Some time ago, we developed the SABC Truth Commission Special Report website on behalf of the South African History Archive. Recently, the site went live. While there are other websites that contain the transcripts and/or Final Report documents in various formats, this site is the first to contain a search engine that can search the details of all TRC hearings and the TRC Final Report, as well as the Victims List, TV series transcripts and a glossary.
The primary focus of this website is to make the SABC’s TRC Special Report series available to the world, with some context. All the available TRC documents were collated, encoded, and linked to relevant episodes. We began with a DVD, produced by the SABC, of all the episodes in the TRC Special Report series; text files of the transcripts of all the TRC hearings (about 4000 HTML files) and the TRC Final Report in 80 PDF files.
The Final Report was a difficult beast to tame. We had the entire report in PDF format, but we needed to be able to produce results down to a specific paragraph. The best we could do with the PDFs themselves was a page number within a chapter and, even then, the PDF page numbers did not correspond to the published page numbers. We had to extract the information from the PDFs. To do this:
- We split the PDFs into subsections. This involved manually paging through each PDF adding bookmarks, then splitting each document by those bookmarks.
- We then converted those PDFs into HTML using the built-in Acrobat converter. It turned out that the original PDFs had been made with a really early version of the PDF encoder, and were made originally in old versions of Word. The combination meant that the HTML we ended up with only vaguely resembled what we needed. Paragraphs and heading levels were all muddled up, lists and tables were jumbled, images and graphs were mis-sized and/or incorrectly positioned, etc.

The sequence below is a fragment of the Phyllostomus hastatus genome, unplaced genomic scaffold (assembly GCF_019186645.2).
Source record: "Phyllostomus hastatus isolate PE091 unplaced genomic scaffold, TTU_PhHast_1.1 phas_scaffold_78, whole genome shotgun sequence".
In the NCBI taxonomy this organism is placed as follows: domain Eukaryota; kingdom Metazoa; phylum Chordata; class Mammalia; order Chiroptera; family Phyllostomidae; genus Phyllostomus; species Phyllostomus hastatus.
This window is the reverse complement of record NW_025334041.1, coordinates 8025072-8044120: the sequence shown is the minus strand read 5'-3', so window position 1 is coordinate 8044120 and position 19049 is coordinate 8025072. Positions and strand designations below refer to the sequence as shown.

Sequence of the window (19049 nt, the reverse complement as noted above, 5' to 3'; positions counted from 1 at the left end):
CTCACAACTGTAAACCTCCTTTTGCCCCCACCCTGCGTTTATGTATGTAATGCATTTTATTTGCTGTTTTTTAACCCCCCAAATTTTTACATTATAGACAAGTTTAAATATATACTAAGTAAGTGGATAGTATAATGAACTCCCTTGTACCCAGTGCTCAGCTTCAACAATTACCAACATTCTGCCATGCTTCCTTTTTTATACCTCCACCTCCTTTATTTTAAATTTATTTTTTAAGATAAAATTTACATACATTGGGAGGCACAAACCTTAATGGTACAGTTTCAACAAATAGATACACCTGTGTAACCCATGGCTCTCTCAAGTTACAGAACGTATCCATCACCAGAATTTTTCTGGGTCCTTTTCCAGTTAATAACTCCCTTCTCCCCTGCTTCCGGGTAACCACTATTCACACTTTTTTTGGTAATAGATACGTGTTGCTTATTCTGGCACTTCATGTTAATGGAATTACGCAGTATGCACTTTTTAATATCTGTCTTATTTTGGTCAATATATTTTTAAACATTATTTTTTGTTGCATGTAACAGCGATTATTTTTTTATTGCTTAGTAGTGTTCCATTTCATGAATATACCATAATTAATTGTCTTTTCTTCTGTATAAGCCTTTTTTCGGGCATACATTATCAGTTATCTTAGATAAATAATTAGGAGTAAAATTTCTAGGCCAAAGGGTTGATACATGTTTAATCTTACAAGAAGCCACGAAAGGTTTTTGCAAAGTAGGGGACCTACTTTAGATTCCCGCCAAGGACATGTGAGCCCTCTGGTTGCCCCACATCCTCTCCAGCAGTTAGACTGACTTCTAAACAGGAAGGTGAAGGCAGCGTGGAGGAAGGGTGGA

- We were quite proud of the editor we created to allow us to fix the code. It allowed us to split, combine or move paragraphs; promote or demote headings; add or edit images, tables and lists and do all the other little tasks we needed to clean up the Final Report code.
- Of course, someone then needed to manually go through the entire 6 volumes of the final report and fix it all. This was a long and laborious job, but the worst part was that we had to read the entire report over and over again as we checked and rechecked the formatting.
The transcripts of the TRC hearings were even more difficult to import. These came to us as a set of HTML files, but this didn't help us very much. The files were encoded into HTML by a number of different people*, who in turn were working on text transcripts from a previous group. No particular standards seemed to have been set for either group to follow. Some transcripts held multiple hearings, each separated by dashes or dots or hyphens or simply with an extra line break. Conversely, some hearings spanned several transcripts, with little meta-data in the documents to identify which hearing was covered. There was no standard naming convention for files, nor was there any consistent standard to the formatting of any of the content.
Our approach was to write a parser script that would use pattern recognition to extract the relevant information from the transcripts. We identified 7 major formats, and wrote parsers for each of them. Within each of those formats there were dozens of variations, and countless exceptions and complications. Over a period of weeks, we would run the scripts (which would take several hours), then check the data for issues and errors. We’d update the parsers to cater to those new issues and then run it all again. This process continued until we’d achieved an acceptable level of accuracy. By then we’d identified all the variations, and most of the exceptions and complications.
The process was a technical challenge, but also a difficult task emotionally – many of the stories that came through the TRC were terrifying and heart-breaking, and working through the project required us to reread these stories repeatedly. However, we are immensely proud of the part Black Square played in making these stories, along with the SABC’s excellent TV series, so accessible. Congratulations to SAHA and the SABC for making this marvelous resource available in anticipation of the 10th anniversary (on 21 March 2013) of the presentation to Government of the TRC Final Report.
*One of whom was Steve Crawford, who encoded his name into the HTML code as comments one letter at a time.